Trust Fund // Interview

Trust Fund

The slim clutch of Trust Fund tracks that have been sporadically revealed for public consumption – the beautifully fragile Don’t Let Them Begin EP, the stuttering sonic experimentation of various compilations – have brought me more comfort than anyone could possibly comprehend. Despite feeling organic, there is solace in every song’s brutal familiarity; as Ellis Jones admits, “As whole songs, they’re not autobiographical, but if you break it down to individual lines, it’s inspired by things that have happened to me”.

Having occupied “time to fill” at a King Of Cats show, Ellis’ melancholic strain of bedroom pop began to snowball, fresh material stitched together by accomplished songwriting and understated ambition, culminating with a split 12” alongside pals Joanna Gruesome (“We don’t all hang out in a house and one of us will play a riff”, he assures me, laughing, contrary to popular belief) and a debut album lurking in the shadows, with its sequel and fully-fledged tour following closely behind. Incessantly grounded, he remains unflustered by the closer scrutiny. “It’s nice to get good reviews, but it’s rare that I feel like someone has really got it. I finished the album and sent it to close friends and realised that’s the most exciting bit. The fun’s over now. It’s great that people listen to it and like it, but, in terms of what apparently prestigious places have to say, I don’t think that means much to me”.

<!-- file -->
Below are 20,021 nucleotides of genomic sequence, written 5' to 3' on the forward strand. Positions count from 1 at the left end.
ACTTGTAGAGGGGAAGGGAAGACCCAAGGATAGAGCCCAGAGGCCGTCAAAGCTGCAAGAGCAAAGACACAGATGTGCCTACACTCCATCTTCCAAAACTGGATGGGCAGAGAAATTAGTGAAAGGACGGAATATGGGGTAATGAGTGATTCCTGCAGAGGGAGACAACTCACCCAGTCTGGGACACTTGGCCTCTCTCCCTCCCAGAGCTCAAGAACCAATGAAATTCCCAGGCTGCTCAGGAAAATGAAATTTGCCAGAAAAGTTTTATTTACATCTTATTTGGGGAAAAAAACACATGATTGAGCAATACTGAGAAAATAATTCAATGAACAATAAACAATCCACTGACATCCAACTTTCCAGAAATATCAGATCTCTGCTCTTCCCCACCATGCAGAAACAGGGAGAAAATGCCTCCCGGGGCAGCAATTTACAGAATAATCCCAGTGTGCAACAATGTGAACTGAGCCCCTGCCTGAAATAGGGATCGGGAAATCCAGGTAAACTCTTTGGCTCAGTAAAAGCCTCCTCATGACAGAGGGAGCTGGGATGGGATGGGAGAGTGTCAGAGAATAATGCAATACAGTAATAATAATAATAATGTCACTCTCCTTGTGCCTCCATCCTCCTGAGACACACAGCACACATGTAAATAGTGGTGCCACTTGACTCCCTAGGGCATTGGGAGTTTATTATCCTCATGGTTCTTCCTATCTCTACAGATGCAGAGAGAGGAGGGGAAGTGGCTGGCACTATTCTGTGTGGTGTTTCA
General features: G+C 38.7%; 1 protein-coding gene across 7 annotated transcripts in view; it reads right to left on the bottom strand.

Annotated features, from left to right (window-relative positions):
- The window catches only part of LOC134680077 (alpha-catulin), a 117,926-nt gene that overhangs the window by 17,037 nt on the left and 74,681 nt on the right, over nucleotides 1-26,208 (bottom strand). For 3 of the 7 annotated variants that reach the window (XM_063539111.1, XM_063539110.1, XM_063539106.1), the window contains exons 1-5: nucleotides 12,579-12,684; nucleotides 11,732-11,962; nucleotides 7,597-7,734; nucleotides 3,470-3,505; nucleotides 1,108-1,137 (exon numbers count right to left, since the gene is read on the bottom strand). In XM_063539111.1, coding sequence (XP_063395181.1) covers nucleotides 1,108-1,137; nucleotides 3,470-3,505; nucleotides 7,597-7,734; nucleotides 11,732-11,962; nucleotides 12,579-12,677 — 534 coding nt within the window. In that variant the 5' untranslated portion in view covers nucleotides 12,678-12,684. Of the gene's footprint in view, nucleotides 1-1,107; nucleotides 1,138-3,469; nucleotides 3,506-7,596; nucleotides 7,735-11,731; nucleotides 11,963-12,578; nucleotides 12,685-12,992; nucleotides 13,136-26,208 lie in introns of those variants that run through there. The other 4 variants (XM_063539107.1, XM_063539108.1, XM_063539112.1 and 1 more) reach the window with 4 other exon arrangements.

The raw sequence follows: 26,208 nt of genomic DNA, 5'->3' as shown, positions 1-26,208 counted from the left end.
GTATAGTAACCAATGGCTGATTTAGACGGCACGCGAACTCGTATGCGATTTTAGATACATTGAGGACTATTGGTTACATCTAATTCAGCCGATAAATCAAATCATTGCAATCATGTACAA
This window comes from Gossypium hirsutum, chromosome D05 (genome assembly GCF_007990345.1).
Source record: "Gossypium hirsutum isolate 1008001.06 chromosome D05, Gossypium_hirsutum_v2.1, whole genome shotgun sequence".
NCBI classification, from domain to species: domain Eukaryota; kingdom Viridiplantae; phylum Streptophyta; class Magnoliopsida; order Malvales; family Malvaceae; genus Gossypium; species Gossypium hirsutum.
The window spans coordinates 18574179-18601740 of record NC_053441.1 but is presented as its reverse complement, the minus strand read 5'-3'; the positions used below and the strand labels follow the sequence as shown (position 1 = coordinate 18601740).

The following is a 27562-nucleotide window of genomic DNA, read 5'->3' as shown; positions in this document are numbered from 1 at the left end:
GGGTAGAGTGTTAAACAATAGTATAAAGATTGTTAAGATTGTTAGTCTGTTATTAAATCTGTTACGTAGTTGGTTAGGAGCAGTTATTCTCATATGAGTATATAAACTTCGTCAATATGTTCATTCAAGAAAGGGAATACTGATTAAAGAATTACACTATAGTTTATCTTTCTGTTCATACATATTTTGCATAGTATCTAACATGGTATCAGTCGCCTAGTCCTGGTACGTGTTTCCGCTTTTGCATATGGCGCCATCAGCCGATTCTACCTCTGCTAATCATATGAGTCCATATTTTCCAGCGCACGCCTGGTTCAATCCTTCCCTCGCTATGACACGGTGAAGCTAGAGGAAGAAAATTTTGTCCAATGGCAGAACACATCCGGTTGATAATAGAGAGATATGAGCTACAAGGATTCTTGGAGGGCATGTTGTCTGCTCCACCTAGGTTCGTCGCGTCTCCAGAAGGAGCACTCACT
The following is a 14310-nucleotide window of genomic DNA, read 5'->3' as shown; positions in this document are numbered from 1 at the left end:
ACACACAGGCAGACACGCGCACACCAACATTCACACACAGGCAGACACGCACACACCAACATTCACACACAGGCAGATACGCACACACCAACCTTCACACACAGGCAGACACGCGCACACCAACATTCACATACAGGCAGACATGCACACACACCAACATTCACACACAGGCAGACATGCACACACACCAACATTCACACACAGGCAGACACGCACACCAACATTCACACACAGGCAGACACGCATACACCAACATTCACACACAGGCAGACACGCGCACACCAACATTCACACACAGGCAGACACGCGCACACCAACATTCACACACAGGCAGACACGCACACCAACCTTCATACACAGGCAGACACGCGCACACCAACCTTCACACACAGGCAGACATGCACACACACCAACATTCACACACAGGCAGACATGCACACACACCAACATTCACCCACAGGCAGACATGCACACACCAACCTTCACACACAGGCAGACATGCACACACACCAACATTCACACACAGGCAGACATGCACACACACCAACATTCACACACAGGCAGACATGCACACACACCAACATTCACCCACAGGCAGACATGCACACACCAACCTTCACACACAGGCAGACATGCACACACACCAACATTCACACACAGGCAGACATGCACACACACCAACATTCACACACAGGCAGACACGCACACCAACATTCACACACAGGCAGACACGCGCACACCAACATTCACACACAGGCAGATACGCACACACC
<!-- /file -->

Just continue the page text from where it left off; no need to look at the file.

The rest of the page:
Speaking warmly of his DIY roots, Bristol, the ridiculousness of receiving an 8/10 in the NME despite every record garnering high praise, if there’s any justice 2015 should finally see Ellis Jones considered as vital by the masses as I view him. Perhaps I’ll simply wait here patiently until Trust Fund has taken over the whole damn world. Yes, that sounds rather pleasant, and a planet I, for once, wouldn’t mind inhabiting.


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